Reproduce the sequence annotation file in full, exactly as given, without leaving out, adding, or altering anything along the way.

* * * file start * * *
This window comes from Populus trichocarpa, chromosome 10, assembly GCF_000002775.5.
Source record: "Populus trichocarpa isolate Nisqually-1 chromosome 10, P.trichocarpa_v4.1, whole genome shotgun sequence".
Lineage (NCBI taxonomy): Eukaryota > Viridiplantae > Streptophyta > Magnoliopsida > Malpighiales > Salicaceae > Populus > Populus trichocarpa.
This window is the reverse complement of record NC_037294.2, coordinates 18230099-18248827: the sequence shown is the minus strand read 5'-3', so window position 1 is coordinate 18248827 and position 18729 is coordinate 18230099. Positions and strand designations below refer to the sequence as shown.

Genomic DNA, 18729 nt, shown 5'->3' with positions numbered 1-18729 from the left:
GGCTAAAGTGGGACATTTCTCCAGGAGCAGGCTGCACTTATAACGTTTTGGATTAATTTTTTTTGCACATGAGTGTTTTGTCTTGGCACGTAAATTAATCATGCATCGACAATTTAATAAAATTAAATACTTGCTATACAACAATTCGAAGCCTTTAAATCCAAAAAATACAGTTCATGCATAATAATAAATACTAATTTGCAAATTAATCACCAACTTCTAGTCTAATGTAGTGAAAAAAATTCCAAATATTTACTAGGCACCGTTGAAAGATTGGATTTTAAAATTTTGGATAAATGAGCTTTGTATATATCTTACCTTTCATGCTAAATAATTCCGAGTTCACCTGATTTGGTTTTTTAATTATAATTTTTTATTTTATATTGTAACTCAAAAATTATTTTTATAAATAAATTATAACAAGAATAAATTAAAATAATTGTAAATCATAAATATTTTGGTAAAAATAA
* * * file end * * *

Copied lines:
This window comes from Populus trichocarpa, chromosome 10, assembly GCF_000002775.5.
Source record: "Populus trichocarpa isolate Nisqually-1 chromosome 10, P.trichocarpa_v4.1, whole genome shotgun sequence".
Lineage (NCBI taxonomy): Eukaryota > Viridiplantae > Streptophyta > Magnoliopsida > Malpighiales > Salicaceae > Populus > Populus trichocarpa.
This window is the reverse complement of record NC_037294.2, coordinates 18230099-18248827: the sequence shown is the minus strand read 5'-3', so window position 1 is coordinate 18248827 and position 18729 is coordinate 18230099. Positions and strand designations below refer to the sequence as shown.

Genomic DNA, 18729 nt, shown 5'->3' with positions numbered 1-18729 from the left:
GGCTAAAGTGGGACATTTCTCCAGGAGCAGGCTGCACTTATAACGTTTTGGATTAATTTTTTTTGCACATGAGTGTTTTGTCTTGGCACGTAAATTAATCATGCATCGACAATTTAATAAAATTAAATACTTGCTATACAACAATTCGAAGCCTTTAAATCCAAAAAATACAGTTCATGCATAATAATAAATACTAATTTGCAAATTAATCACCAACTTCTAGTCTAATGTAGTGAAAAAAATTCCAAATATTTACTAGGCACCGTTGAAAGATTGGATTTTAAAATTTTGGATAAATGAGCTTTGTATATATCTTACCTTTCATGCTAAATAATTCCGAGTTCACCTGATTTGGTTTTTTAATTATAATTTTTTATTTTATATTGTAACTCAAAAATTATTTTTATAAATAAATTATAACAAGAATAAATTAAAATAATTGTAAATCATAAATATTTTGGTAAAAATAA